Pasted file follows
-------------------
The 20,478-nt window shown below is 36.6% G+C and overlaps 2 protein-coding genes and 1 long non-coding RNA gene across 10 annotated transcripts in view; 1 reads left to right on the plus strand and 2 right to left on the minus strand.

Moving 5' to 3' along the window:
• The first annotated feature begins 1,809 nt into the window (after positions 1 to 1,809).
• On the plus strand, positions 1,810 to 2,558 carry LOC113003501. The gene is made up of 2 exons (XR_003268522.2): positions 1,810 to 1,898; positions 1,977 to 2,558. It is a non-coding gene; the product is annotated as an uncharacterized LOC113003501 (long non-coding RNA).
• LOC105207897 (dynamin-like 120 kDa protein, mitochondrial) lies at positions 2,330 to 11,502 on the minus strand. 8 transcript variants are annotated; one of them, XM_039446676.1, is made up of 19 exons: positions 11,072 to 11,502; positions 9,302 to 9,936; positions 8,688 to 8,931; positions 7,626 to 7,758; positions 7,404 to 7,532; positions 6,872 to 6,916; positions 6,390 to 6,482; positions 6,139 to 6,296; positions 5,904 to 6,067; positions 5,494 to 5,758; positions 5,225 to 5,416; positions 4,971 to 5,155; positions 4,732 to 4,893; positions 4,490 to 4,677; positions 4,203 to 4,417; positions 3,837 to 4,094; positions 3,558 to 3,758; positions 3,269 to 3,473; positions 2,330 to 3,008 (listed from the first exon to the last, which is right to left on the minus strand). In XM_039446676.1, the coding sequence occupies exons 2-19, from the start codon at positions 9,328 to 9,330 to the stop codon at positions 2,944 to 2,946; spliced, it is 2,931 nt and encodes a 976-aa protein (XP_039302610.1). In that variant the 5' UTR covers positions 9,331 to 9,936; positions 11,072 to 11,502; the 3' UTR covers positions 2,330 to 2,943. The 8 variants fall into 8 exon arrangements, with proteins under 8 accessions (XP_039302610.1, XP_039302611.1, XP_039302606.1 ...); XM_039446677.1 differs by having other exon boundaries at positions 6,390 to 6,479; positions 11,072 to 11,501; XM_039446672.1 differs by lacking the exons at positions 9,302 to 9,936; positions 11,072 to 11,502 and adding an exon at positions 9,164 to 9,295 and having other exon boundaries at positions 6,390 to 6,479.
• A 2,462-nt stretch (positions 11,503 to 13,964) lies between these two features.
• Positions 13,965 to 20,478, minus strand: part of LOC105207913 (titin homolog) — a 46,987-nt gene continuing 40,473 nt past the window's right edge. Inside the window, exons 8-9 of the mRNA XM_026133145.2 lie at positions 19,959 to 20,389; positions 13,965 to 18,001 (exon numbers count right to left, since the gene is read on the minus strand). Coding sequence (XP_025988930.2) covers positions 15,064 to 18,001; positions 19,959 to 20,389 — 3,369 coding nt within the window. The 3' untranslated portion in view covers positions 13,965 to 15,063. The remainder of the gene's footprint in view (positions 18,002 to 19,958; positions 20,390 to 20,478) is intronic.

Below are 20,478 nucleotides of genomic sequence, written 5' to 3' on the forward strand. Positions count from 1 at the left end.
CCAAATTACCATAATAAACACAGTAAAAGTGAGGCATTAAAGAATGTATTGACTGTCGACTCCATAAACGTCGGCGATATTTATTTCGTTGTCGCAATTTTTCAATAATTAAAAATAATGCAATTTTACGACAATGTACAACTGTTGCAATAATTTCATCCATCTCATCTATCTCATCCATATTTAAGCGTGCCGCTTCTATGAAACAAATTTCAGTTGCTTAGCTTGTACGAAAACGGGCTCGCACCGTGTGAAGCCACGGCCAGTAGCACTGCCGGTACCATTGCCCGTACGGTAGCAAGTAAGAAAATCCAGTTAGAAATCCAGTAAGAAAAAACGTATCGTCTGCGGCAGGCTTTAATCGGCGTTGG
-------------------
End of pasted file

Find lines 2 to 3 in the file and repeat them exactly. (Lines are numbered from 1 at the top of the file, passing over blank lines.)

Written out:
Moving 5' to 3' along the window:
• The first annotated feature begins 1,809 nt into the window (after positions 1 to 1,809).